Loneliness, keeping distance from others and becoming quiet are not problems, they are opportunities.
Being an introvert is marked by many stereotypes, being regarded as an undesirable feature and passé. Many research studies conclude that the extrovert model is the common desired personality pattern, which is linked to the expansion of a culture based on confidence, teamwork and coworking. Introversion is increasingly being put on the same shelf as shyness, lack of agency, passivity or sensitivity. However, and many studies confirm the fallacy of these societal assumptions, as introversion most often hides the silent genius syndrome.
An introvert must be learned to handle. This procedure requires an instruction. Not everyone knows that an introvert needs time to analyze situations as well as moments spent alone to recharge internal batteries. An introvert should therefore not be expected to be eloquent on call, ebullient or entertaining company. The worst question you can ask an introvert is to inquire why they are sad, or why they isolate themselves. Well, for an introvert, the pensive state is a natural state of inner regeneration and self-analysis of the situation. The inability to recognize introverted traits can thus lead to many conflicts, as well as causing degradation in the professional environment. An employee who is seen as a queer, a freak or an outsider can be seen as a black sheep, around whom myths about his or her agency grow. So perhaps it is time to dispel the stereotype of the introvert and outline the characteristics of their quiet genius.
Carrot and stick culture
European culture is largely based on the principle of 'carrot and stick'. Often the carrot or reward itself is simply the absence of a carrot, as explained by the mechanisms seen in the labor market. An introverted employee is usually placed on the side of the promotion ladder. Simply allowing to participate in the life of a particular company is seen as a privilege in the face of his or her manner. It is this kind of person who is often put into a background role, without exploiting or understanding the significance of his or her potential. Promotions thus bypass the introvert as well as recognition in relation to their work. So what is the 'stick'? An introverted employee is generally not punished but may be moved away from development prospects. Equally similar social behavior is seen in the job application market. A candidate for a new job often drops out in the second and third stages of recruitment - why? The analytical personality of the introvert most often loses out in the face of charismatic and extrovert candidates. Participation in the recruitment process itself is treated as a 'carrot', i.e. a reward, and the chances of getting the job are theoretically put on an equal footing. But is this really the case?
One might be tempted to say that the trend towards extroversion pretends to be the civilizational disease of our time. In addition, there has been a slow over-intellectualization of society, especially in the European area, where what can be seen, heard and read is taken as the collective perspective. We like ready-made solutions, bare facts and grab them like hot bites of universal knowledge. Intuitive or lateral thinking is replaced more readily by charismatic coaching than by the individual power of our own self-reflection. The addiction to colorful, vivid graphics rather than profound content only intensifies the outline of the problem. Communication has become a key skill, while it is on thinking that we base the development of modern civilization.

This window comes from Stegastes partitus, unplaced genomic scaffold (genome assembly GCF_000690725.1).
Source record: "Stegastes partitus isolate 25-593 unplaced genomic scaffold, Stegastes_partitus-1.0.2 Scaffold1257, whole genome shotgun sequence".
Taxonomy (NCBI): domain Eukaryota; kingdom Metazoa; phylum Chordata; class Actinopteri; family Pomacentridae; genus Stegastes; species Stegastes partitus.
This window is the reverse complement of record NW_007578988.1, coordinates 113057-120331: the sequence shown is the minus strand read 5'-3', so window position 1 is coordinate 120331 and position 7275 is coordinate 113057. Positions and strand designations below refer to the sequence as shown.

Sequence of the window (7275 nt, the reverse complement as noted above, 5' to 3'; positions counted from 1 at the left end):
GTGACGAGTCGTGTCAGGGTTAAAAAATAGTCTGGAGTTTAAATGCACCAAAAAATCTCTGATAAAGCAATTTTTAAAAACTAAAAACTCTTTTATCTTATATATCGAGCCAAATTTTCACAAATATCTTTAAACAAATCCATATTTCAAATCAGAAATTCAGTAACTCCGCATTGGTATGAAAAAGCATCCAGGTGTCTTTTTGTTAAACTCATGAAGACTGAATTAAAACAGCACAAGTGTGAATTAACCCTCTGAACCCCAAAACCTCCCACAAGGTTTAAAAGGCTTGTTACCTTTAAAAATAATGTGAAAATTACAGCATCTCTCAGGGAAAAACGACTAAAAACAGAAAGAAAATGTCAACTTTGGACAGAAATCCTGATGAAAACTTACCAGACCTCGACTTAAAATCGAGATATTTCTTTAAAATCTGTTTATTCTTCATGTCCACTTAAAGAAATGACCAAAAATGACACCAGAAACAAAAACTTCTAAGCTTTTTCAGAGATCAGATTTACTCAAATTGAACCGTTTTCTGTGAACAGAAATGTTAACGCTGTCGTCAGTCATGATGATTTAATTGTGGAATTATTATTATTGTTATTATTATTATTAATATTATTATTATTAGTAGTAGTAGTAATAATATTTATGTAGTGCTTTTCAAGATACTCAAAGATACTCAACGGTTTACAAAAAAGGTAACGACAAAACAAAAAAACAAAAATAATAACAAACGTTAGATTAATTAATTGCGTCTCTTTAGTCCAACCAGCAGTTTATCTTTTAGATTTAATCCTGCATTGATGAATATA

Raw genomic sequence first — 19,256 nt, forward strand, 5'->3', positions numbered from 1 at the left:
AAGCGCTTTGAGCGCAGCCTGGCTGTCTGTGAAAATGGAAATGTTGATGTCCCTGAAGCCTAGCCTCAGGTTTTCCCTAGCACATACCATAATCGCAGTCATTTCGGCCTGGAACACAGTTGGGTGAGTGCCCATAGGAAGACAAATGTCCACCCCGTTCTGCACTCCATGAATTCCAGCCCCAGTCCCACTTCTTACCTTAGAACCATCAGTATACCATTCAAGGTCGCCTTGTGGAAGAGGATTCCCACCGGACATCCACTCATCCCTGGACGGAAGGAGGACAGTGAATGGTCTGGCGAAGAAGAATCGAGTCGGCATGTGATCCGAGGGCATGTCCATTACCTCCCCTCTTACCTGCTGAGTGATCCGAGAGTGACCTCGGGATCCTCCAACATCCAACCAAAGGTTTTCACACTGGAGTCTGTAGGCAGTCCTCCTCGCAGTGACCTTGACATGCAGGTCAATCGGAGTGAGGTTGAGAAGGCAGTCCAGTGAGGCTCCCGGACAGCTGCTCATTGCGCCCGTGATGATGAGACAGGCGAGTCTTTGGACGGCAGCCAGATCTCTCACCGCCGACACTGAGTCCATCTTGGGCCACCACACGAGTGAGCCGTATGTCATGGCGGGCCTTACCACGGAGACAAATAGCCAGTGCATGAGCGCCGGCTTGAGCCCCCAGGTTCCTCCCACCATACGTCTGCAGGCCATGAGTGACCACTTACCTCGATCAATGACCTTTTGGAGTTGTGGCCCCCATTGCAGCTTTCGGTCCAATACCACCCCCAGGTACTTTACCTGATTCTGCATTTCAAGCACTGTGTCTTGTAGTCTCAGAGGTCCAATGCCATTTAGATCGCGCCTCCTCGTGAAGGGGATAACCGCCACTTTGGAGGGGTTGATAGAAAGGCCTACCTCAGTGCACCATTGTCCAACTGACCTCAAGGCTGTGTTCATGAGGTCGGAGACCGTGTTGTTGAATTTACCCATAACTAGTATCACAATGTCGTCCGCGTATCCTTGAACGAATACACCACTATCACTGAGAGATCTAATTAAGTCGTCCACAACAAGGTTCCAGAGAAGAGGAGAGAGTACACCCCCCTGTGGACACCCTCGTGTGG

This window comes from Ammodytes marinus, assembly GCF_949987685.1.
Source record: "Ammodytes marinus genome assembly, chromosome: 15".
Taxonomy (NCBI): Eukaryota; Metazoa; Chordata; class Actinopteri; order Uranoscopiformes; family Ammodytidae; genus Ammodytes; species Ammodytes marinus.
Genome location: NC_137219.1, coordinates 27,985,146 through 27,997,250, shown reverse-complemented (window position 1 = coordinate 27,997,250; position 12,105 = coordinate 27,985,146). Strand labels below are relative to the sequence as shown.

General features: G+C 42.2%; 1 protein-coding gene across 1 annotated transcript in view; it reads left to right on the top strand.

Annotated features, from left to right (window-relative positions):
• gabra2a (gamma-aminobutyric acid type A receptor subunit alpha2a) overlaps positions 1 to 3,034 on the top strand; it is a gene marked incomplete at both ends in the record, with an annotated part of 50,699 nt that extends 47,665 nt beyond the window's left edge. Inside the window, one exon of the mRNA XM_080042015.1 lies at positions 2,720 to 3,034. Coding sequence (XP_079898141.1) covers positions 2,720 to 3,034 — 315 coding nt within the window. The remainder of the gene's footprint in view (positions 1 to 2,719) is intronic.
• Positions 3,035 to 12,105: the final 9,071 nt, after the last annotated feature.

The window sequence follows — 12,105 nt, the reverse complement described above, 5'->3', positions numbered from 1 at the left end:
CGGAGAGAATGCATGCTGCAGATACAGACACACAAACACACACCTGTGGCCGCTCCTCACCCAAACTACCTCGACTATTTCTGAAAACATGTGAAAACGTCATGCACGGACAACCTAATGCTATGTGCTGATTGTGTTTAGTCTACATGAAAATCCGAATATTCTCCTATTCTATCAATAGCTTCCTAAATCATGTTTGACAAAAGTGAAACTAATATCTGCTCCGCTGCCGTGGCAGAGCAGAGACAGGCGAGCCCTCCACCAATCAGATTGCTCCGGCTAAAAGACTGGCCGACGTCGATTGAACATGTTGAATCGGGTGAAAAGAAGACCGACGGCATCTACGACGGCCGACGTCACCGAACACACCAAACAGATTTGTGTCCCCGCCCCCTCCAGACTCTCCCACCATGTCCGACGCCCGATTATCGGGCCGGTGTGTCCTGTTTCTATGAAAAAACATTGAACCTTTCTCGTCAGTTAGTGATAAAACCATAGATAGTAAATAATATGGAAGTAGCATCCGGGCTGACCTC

Breaking the stereotype of the introvert
The nature of an introvert is not necessarily contemplative. Many scientific studies show that introverts exhibit extraordinary language skills. Introverts can also be excellent inventors, thanks to the power of their persistence and self-analysis. It is worth recalling here a well-known introvert on example of literary figure and musician, Bob Dylan, who also indicated in his biography that he felt introverted. This feature did not prevent him from winning the Nobel Prize because of his richly developed linguistic and emotional intelligence. In the song 'The man in me', Bob Dylan sings:
The man inside me will do nearly any task.
(Bob Dylan, 'The man in me')
The greatest battles have been won by the power of skillful strategy, and the same principle applies even in football, where, by analyzing the situation, the player arrives at a successful outcome. The inner introspection of introverts has been treated with due respect and dignity since ancient times. The great ideas of the Stoics, Zen philosophy, Buddhism - they are all based on a profound ability to look inwards. Moreover, there are most often the analytical introverts who are behind the success of many powerful people - their coaches, strategists, mentors, advisors, teachers. Does it mean that they are more important than the performers themselves? Absolutely not, but it does not mean that they should be treated as inferior, by allowing themselves to be left in the shadows.
Introverts are more often judged by their manner than extroverts. However, as long as we recognize the potential in introverts, it offers hope for the future. If such a perspective exceeds a critical mass, perhaps the trend of the future will be to simply be within oneself, inwardly facing.